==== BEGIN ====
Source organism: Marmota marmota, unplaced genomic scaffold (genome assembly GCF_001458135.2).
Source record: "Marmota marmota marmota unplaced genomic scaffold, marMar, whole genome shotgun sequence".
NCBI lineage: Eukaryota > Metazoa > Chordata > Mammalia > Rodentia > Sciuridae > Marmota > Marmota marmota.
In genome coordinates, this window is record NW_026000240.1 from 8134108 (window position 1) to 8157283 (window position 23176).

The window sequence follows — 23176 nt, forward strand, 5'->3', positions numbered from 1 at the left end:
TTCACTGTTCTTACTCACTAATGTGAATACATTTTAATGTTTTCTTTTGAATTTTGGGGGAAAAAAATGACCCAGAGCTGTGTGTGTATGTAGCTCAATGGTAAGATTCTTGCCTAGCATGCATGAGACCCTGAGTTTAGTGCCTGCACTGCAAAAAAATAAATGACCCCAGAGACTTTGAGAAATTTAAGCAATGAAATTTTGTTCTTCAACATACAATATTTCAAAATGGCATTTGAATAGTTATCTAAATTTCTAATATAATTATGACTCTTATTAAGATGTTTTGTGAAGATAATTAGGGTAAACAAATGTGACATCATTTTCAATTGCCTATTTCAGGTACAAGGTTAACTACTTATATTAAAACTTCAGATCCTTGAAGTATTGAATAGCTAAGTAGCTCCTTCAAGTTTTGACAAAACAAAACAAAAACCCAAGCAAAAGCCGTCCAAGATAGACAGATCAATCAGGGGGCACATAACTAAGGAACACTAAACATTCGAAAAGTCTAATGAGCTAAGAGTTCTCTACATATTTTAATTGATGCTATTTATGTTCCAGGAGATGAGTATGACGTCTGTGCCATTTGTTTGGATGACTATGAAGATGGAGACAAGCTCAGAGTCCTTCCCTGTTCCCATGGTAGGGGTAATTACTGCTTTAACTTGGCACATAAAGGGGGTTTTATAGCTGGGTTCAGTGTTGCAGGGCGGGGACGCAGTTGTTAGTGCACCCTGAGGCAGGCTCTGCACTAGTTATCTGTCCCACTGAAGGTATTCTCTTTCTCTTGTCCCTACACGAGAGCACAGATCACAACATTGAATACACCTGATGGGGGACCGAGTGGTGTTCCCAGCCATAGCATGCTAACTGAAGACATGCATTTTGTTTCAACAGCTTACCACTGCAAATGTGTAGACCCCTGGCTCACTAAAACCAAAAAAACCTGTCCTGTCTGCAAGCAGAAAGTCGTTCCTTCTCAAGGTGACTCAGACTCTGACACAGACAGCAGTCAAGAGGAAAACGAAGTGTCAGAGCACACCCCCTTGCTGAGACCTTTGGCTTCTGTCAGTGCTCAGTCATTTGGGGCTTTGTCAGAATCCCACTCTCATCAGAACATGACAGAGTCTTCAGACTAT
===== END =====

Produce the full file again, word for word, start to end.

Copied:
Source organism: Marmota marmota, unplaced genomic scaffold (genome assembly GCF_001458135.2).
Source record: "Marmota marmota marmota unplaced genomic scaffold, marMar, whole genome shotgun sequence".
NCBI lineage: Eukaryota > Metazoa > Chordata > Mammalia > Rodentia > Sciuridae > Marmota > Marmota marmota.
In genome coordinates, this window is record NW_026000240.1 from 8134108 (window position 1) to 8157283 (window position 23176).

The window sequence follows — 23176 nt, forward strand, 5'->3', positions numbered from 1 at the left end:
TTCACTGTTCTTACTCACTAATGTGAATACATTTTAATGTTTTCTTTTGAATTTTGGGGGAAAAAAATGACCCAGAGCTGTGTGTGTATGTAGCTCAATGGTAAGATTCTTGCCTAGCATGCATGAGACCCTGAGTTTAGTGCCTGCACTGCAAAAAAATAAATGACCCCAGAGACTTTGAGAAATTTAAGCAATGAAATTTTGTTCTTCAACATACAATATTTCAAAATGGCATTTGAATAGTTATCTAAATTTCTAATATAATTATGACTCTTATTAAGATGTTTTGTGAAGATAATTAGGGTAAACAAATGTGACATCATTTTCAATTGCCTATTTCAGGTACAAGGTTAACTACTTATATTAAAACTTCAGATCCTTGAAGTATTGAATAGCTAAGTAGCTCCTTCAAGTTTTGACAAAACAAAACAAAAACCCAAGCAAAAGCCGTCCAAGATAGACAGATCAATCAGGGGGCACATAACTAAGGAACACTAAACATTCGAAAAGTCTAATGAGCTAAGAGTTCTCTACATATTTTAATTGATGCTATTTATGTTCCAGGAGATGAGTATGACGTCTGTGCCATTTGTTTGGATGACTATGAAGATGGAGACAAGCTCAGAGTCCTTCCCTGTTCCCATGGTAGGGGTAATTACTGCTTTAACTTGGCACATAAAGGGGGTTTTATAGCTGGGTTCAGTGTTGCAGGGCGGGGACGCAGTTGTTAGTGCACCCTGAGGCAGGCTCTGCACTAGTTATCTGTCCCACTGAAGGTATTCTCTTTCTCTTGTCCCTACACGAGAGCACAGATCACAACATTGAATACACCTGATGGGGGACCGAGTGGTGTTCCCAGCCATAGCATGCTAACTGAAGACATGCATTTTGTTTCAACAGCTTACCACTGCAAATGTGTAGACCCCTGGCTCACTAAAACCAAAAAAACCTGTCCTGTCTGCAAGCAGAAAGTCGTTCCTTCTCAAGGTGACTCAGACTCTGACACAGACAGCAGTCAAGAGGAAAACGAAGTGTCAGAGCACACCCCCTTGCTGAGACCTTTGGCTTCTGTCAGTGCTCAGTCATTTGGGGCTTTGTCAGAATCCCACTCTCATCAGAACATGACAGAGTCTTCAGACTAT